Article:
My family celebrated life and death last weekend.
While we were gathering to visit with Erica and Chris who were in from Seattle, we learned of the death of the last standing member of my mother’s generation.
“Buster died,” my brother told me as he put down his phone. We didn’t know he’d been ill, but then the call wasn’t terribly shocking.
Herb “Buster” Brown was 91. He lived with diabetes much of his adult life but made it a point to eat right and exercise. In fact, his legs bothered him too, but that didn’t keep him from golfing into his 80s. Even met his partner, Helen, at the golf course.
My mom, Gert Brown, was two when her cousin Buster was born in 1920. They grew up together in Whiting, Indiana. She told me his real name was Herb, same as his dad, and that his nickname came from the 1902 comic book character turned radio and TV star. (I was in Buster Brown shoes in the 50s, so having a relative by the same name gave him celebrity status.) When they were in high school, Buster introduced his cousin-sister Gertie to a fellow usher at The Hoosier Theatre, Frank Sandrick.
Over the years, we would get to see “Uncle” Buster at family gatherings. He was fun and laughed easily, just like Uncle Herb, Aunt Jewel and Buster’s half-brother, Bob. It was a holiday anytime we got together.
In truth, I was closer to Bob. He moved to Los Angeles in the ’60s and had a successful career insuring – as I recall – marine products. He was single, living the bachelor’s life and, frankly, I just lucked out because, he sort of adopted me.
When I turned 16, Bob bought my first airplane ticket and I flew to LA. He paid much of my college tuition, sent letters and postcards while I was at Ball State. Later, when business took me to LA, he’d treat me to dinner. When he retired and my career was booming, I’d treat him.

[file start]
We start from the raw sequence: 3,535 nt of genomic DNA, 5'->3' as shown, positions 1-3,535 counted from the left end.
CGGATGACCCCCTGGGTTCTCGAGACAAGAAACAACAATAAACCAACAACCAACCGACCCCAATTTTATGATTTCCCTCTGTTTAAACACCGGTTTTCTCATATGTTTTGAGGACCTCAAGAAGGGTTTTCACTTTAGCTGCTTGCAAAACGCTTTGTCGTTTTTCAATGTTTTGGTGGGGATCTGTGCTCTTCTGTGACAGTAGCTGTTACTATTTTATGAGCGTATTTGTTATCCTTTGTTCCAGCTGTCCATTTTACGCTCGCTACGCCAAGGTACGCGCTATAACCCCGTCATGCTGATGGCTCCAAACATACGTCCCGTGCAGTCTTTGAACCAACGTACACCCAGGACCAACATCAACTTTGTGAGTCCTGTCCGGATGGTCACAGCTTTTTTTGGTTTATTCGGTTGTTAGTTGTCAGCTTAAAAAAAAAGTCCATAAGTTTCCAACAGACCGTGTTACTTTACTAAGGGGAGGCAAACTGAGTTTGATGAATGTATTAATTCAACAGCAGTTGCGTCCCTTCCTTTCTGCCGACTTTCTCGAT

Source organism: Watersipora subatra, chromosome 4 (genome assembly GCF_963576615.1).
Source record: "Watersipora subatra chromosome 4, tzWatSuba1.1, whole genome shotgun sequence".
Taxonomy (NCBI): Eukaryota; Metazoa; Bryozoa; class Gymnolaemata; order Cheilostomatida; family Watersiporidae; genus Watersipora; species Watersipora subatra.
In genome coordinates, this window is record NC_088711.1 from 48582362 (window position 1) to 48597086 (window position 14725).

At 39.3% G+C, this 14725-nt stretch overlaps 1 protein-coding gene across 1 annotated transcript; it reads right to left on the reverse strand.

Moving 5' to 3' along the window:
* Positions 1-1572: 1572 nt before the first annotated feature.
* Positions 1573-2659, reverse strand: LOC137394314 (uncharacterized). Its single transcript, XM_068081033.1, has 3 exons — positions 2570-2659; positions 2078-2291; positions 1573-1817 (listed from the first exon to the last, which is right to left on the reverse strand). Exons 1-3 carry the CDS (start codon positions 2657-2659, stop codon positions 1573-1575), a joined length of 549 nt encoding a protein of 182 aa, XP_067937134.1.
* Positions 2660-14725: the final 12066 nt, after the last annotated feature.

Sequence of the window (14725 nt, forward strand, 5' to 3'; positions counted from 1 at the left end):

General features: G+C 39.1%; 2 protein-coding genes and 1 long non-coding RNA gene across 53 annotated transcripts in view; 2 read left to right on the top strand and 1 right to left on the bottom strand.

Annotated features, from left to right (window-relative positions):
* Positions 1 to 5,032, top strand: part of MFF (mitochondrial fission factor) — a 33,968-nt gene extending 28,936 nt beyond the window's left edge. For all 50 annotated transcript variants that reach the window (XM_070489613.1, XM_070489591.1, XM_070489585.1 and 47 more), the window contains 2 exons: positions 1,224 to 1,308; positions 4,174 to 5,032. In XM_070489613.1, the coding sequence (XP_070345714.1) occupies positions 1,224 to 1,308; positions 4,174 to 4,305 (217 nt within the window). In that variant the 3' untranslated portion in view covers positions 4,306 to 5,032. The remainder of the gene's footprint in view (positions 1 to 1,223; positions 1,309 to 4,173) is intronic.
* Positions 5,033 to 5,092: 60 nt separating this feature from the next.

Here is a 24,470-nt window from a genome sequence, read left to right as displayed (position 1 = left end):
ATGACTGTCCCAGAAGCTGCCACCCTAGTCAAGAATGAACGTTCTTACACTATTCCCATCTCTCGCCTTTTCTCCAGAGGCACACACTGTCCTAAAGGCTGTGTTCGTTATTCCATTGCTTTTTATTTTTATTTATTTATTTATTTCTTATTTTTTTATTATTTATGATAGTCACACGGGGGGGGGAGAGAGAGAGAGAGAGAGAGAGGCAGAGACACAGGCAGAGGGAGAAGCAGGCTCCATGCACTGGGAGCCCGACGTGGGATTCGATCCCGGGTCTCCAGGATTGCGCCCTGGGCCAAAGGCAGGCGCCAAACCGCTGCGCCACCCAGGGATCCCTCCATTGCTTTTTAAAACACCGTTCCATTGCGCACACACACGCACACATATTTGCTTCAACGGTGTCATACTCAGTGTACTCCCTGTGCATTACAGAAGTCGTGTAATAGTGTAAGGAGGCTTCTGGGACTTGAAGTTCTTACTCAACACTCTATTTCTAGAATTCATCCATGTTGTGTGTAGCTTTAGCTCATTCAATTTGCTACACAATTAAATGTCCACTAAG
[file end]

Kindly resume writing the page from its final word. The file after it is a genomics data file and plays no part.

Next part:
When Bob died unexpectedly in 1996, Buster agreed to let me fly with him and his son to Pasadena to visit Bob in his final hour and take care of his estate. That’s when I really got to know Herb Buster Brown.
Over meals and while clearing out closets, he told me the two brothers never had a cross word. I learned Buster had been in the Navy. He was stationed in the Pacific during World War II and won the Bronze Star and the Purple Heart for saving shipmates. I will always be grateful for that time with Buster.
After that, I made a point of staying in touch. For awhile, Buster and Helen were just up Naperville Road, and I took golf lessons at Arrowhead where he was a starter, then a ranger. After I moved to New Mexico, I’d see him once a year or so while visiting my sister. Several times Pat and I loaded up on tollway coins and made the trek from Crown Point to Wheaton to have lunch with them.
Our last luncheon was in July 15, 2010. I taped Buster talking about his awards. We stayed in touch with cards and calls but it was getting harder to talk to Buster on the phone due to his hearing aids and my middle-pitch female voice.
We were planning another lunch over the holidays, and I wasn’t surprised when Helen said they couldn’t do it on such and such a day “because they already had plans.” We vowed to get together after the holidays, but it was not meant to be.
This weekend, while Buster and Bob Brown are golfing or fishing or laughing somewhere in the cosmic soup, Buster’s many friends and what’s left of his family will gather at Arrowhead to remember a man who loved life and made friends easily. So-long, Buster. We already miss you.